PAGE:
Argentina’s new president, Javier Milei, heads to Israel on his first overseas diplomatic trip


((JEWISH REVIEW)) — Argentina’s new president, Javier Milei, has traveled to Israel to fulfill his foreign policy pledges — and his own personal religious aspirations.

Milei, an avowed philosemite who was elected in November, will travel with his rabbi-turned-ambassador and will meet with families of Argentinians held hostage in Gaza.

Milei is the first Latin American president to visit Israel since Hamas’ attack on Oct. 7.

The resulting war in Gaza has fueled widespread anti-Israeli sentiment in Latin America, including in several countries with left-wing leaders. But Milei, who calls himself an “anarcho-capitalist” and who has advanced a slew of right-wing policies since being sworn in, is following through on his vow to realign Argentina’s foreign policy as close to the United States and Israel, rather than to its socialist neighbors.

In a nod to Milei’s crackdown on Argentina’s public spending, he is traveling on a regular commercial flight rather than the presidential airplane. He is traveling with a small group of officials that includes Rabbi Shimon Axel Wahnish, his longtime advisor whom he has appointed ambassador to Israel; Foreign Minister Diana Mondino; and his sister Karina Milei, who has taken the role of secretary of the presidency.

After his visit to Israel, Milei plans to head to Rome to meet Pope Francis, who is from Argentina and whom he had denounced prior to his election, as well as Italy’s far-right prime minister, Giorgia Meloni.

According to a schedule provided by his office, Milei will begin his Israel trip with a visit to the Western Wall in Jerusalem. He is scheduled to meet with both Prime Minister Benjamin Netanyahu and President Isaac Herzog, his office said. Herzog’s office confirmed the meetings to Israeli media.

Milei has also requested to visit the areas in Israel’s south that were attacked by Hamas terrorists on Oct. 7. He will visit Kibbutz Nir Oz and meet with the families of the Argentinians who remain hostages in Gaza.

The Bibas family — father Yarden, mother Shiri, and sons Ariel, 4, and Kfir, 1 — were kidnapped from Nir Oz on Oct. 7 and have become symbols of the ongoing hostage crisis. They hold Argentinian citizenship, as do dozens of others who were among the 1,200 Israelis murdered and roughly 250 taken captive  on Oct. 7.

Milei announced the trip, which he had vowed on the campaign trail to make early in his presidency, during a Jan. 26 International Holocaust Remembrance Day event at Buenos Aires’ Holocaust museum. There, he said Argentina would take a firm stand against terrorism and antisemitism.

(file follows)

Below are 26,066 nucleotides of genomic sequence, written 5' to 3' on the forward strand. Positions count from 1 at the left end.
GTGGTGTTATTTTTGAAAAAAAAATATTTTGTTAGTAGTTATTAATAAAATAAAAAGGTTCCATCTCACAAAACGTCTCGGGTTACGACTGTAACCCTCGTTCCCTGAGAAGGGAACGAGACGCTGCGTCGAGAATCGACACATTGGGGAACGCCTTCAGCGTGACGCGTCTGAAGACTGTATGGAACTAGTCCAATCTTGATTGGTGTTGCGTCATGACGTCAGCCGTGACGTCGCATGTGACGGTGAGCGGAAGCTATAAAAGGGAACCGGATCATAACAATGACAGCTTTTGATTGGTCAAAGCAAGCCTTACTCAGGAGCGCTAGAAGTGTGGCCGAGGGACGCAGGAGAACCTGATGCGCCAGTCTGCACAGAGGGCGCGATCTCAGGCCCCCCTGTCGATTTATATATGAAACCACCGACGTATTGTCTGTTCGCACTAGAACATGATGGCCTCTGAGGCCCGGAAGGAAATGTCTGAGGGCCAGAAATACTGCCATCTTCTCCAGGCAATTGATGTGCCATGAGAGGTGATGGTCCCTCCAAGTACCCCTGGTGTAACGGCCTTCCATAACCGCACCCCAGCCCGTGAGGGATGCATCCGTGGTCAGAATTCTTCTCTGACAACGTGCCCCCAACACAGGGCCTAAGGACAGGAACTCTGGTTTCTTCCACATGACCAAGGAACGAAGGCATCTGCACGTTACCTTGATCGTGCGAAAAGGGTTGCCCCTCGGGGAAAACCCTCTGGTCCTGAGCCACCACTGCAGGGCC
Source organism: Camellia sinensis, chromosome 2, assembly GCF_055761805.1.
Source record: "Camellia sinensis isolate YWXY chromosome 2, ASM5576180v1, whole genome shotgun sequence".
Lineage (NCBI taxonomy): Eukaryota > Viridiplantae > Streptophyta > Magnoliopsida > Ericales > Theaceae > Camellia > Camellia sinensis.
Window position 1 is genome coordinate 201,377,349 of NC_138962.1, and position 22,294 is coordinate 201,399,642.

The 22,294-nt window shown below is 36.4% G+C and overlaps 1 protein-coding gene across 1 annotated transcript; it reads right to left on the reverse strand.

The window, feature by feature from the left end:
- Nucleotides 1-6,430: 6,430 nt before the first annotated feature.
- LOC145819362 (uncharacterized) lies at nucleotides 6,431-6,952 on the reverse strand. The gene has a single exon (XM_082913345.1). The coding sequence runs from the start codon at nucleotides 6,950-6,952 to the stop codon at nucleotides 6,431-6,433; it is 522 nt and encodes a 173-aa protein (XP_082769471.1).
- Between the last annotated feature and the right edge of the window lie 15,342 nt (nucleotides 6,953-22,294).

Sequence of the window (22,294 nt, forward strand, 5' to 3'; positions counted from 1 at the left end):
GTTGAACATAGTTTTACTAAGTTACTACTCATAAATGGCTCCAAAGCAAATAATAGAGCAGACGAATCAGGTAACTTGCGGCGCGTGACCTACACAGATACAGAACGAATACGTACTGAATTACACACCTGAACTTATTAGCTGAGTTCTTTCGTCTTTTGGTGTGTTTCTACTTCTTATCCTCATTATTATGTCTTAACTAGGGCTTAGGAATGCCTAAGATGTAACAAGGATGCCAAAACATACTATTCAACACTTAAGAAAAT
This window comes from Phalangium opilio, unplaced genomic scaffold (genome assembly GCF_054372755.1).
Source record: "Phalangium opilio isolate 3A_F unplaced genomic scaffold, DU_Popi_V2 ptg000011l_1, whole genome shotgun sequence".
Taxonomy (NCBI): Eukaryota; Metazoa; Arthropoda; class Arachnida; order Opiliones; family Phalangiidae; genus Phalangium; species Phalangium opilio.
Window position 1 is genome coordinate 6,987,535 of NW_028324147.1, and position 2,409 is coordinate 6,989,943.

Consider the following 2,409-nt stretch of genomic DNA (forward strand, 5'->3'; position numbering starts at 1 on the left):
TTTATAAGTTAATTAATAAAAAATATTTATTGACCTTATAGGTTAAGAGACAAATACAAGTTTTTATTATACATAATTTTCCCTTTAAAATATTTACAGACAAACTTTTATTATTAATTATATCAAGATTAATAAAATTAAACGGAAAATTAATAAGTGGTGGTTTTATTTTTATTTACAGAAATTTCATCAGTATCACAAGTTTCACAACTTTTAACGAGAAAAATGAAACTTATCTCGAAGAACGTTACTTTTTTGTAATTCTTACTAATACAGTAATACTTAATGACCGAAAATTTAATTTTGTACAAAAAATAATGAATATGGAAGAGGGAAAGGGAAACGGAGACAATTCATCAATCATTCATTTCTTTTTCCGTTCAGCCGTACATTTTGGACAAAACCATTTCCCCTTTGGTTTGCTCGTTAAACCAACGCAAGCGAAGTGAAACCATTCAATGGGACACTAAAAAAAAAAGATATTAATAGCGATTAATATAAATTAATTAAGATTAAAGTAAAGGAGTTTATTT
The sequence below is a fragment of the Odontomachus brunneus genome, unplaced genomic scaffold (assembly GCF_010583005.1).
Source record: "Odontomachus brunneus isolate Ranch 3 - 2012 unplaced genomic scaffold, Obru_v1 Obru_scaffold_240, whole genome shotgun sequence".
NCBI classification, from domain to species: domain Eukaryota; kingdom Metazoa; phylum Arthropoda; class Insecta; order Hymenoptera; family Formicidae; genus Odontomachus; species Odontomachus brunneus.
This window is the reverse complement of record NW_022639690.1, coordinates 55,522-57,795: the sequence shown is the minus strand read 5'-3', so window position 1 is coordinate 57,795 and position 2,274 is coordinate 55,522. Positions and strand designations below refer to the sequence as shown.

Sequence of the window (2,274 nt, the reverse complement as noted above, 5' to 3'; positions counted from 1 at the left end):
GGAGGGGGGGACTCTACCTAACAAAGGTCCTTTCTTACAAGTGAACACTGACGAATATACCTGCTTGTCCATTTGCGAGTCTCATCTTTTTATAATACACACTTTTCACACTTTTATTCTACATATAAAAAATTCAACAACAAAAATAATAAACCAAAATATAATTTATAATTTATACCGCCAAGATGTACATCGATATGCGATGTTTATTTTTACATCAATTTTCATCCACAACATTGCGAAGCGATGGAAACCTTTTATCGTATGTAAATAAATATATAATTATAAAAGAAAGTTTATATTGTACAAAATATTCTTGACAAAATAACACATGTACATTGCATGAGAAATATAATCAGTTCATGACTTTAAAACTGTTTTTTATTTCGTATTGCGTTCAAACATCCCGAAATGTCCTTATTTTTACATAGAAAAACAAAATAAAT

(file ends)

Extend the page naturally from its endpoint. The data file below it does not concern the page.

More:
“In the coming weeks, I will be traveling to the Holy Land,” Milei said at the time, in a move that he said would usher in a “new chapter in the brotherhood of our two nations.”

Milei’s personal connection to Judaism figured prominently on the campaign trail. He is Catholic but studies with Wahnish in Buenos Aires, has quoted Torah passages in rallies and walked out on stage for a campaign event to a recording of a shofar. He has said he wishes to convert to Judaism but does not see Shabbat observance as compatible with running the country as president.

During a visit to New York City in November, shortly after the election, he traveled to the grave of the Lubavitcher rabbi, Menachem Mendel Schneerson, a pilgrimage site for some Jews who believe there is special significance to prayers said there. He also cited the Hanukkah story and gave Ukrainian President Volodymyr Zelensky a menorah during his inauguration in December.

Milei’s trip is eliciting a divided response among Argentinians. Leftist parties organized a demonstration against the trip in front of the Foreign Ministry on Monday evening, denouncing Milei’s “policy of alignment with Zionism and imperialism, at a time when the Israeli State is carrying out a genocidal action against the [Gaza] Strip.” The parties allege that Argentina’s move to declare Hamas a terrorist organization sets the stage for repression of political dissidents.

Meanwhile, Jewish groups in the country — home to the seventh-largest Jewish population in the world, about 175,000 people — are praising Milei for making the trip against political headwinds.

“This historic trip, at this momentous moment, is a brave show of support for Israel,” the Argentina Zionist Organization wrote on X, formerly Twitter. The group added, “It is satisfying for those of us who value democracy that our country is once again aligned with those countries that represent its values.”